With three movies available to watch in theaters and on streaming platforms (“Le voci sole”, “Sotto il sole di Amalfi”, “Una boccata d’aria”), between TV shows and stand-up comedy, Davide Calgaro is a precious source of laughter and lightheartedness in the Italian entertainment scene. Ever since he would help his grandpa learn the lines of his shows at the Oratorio, Davide has breathed comedy, he’s grown up and changed alongside comedy.
Serving a passion that he could never go without, Davide told us about himself, unveiling a few backstories and feelings from his experiences on movie sets and theater stages.
With the awareness that laughter and the ability to trigger it very often come from a sense of displacement, Davide uses all the emotions that hit him from situation to situation to represent life stories, whether dramatic or comic, with an unprecedented versatility, aiming at “letting the audience into his own world”.
Between Zelig, the Comedy Central shows, and your stand-up comedy shows, you’ve become one of the most appreciated young comic actors of the moment. How has your passion for comedy originated and what were your first steps into this world?
I don’t really know where my passion for comedy was actually born. When I was a kid, I had a thing for the stage in general, and I remember I would help my grandpa learn the lines of the shows he would put up at the Oratorio. Back in high school, I started studying acting at the theater school Grock in Milan, and when I was 15, I began performing in open mics and workshops with my first sketches about my everyday life.
What’s the hardest part of doing comedy, in your opinion? And the most exciting one?
I guess the hardest part is managing to let the audience into your own world. Comicality is extremely subjective and it’s often very hard to get people to empathize with your work.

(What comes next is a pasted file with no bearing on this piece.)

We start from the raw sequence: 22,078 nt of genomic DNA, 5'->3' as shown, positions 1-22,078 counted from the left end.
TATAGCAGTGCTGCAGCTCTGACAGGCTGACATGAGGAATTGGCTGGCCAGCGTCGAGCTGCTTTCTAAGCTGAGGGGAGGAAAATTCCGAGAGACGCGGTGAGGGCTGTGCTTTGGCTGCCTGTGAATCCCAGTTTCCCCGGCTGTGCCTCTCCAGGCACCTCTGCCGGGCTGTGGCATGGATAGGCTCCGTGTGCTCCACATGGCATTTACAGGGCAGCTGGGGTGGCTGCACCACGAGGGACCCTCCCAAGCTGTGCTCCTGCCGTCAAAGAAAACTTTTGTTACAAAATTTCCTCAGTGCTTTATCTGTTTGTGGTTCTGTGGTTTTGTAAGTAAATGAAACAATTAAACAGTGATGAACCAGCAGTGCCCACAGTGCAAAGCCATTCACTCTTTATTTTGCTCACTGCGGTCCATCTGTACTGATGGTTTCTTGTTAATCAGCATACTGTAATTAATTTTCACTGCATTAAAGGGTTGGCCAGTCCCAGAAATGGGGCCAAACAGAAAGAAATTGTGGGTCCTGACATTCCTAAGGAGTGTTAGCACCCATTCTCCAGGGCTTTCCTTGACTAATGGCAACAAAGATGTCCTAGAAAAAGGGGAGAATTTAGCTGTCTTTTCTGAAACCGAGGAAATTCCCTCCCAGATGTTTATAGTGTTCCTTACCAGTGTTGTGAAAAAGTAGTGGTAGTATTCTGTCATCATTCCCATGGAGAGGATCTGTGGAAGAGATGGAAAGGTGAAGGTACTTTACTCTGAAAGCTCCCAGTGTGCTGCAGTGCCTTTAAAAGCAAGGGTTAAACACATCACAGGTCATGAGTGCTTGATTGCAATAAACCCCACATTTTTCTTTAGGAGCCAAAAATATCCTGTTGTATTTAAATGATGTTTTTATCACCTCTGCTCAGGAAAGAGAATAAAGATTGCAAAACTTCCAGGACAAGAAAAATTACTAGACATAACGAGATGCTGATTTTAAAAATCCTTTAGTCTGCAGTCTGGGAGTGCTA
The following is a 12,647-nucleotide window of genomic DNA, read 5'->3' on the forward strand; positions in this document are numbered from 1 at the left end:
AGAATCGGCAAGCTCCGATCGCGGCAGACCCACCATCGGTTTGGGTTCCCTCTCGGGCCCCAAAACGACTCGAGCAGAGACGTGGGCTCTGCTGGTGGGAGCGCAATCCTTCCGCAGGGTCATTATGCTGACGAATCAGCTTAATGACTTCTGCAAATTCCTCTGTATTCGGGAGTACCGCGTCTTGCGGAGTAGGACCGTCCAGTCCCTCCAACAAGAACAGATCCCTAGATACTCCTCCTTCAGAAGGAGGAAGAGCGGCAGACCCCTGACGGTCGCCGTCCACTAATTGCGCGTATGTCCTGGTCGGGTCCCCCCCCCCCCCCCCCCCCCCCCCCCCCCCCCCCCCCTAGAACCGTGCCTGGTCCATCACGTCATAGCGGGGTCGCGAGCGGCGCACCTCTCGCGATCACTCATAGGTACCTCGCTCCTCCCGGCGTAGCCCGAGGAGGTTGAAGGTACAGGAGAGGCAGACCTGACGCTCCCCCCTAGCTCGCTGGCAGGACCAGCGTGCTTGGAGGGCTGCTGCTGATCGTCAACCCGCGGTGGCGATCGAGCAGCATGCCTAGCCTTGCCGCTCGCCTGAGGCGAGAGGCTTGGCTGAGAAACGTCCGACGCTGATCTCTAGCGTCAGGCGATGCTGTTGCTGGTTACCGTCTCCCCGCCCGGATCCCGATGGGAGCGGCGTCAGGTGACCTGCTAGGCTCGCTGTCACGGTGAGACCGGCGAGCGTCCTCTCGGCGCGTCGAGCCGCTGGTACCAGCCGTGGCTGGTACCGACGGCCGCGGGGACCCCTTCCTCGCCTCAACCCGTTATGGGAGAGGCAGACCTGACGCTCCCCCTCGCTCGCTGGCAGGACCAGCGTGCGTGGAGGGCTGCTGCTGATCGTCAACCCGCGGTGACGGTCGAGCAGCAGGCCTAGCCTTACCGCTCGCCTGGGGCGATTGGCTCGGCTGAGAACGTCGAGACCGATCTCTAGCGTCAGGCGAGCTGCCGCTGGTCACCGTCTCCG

“Let the audience into your own world.”
2022 has been rich in projects for you: three movies on theater screens and streaming platforms (“Le voci sole”, “Sotto il sole di Amalfi”, “Una boccata d’aria”), three completely different roles. What is it that usually makes you say yes to a project?
It really depends on the movie. I generally like to challenge myself with different and new projects. It’s so inspiring and it’s the only way for me to learn new things.
In “Una boccata d’aria”, a movie directed by Alessio Lauria, with Aldo Baglio playing the male lead, your character is Enzo, a character that’s been defined as “insecure, secretive, dreamer, with questionable facial expressions”: how much of yourself is there in him?
I think there’s a lot of me in Enzo, all the adjectives you used describe me very well. I tried to take up some of Aldo’s behaviors and mannerisms, who plays my father in the film.
A totally different movie genre is the one of “Le voci sole”, a drama directed by Andrea Brusa e Marco Scotuzzi, where you play the role of the tech-expert son of the protagonist (Giovanni Storti): in the story, your character keeps in touch with his dad, who’s moved to Poland, via daily videocalls, one of which becomes viral on the Internet, upsetting the life of the family. What kind of relationship do you have with “long-distance relationships” and with technology/social media in general?
I wouldn’t say I’m an expert on long-distance relationships. Keeping in touch through technology is something aseptic, and I always try to avoid that, except for when it’s inevitable, like during lockdown.
As for social media, unfortunately, I’m addicted to them, like we all are. I think to control myself as much as I can and keep in mind that they’re only a means to reach more people in my work.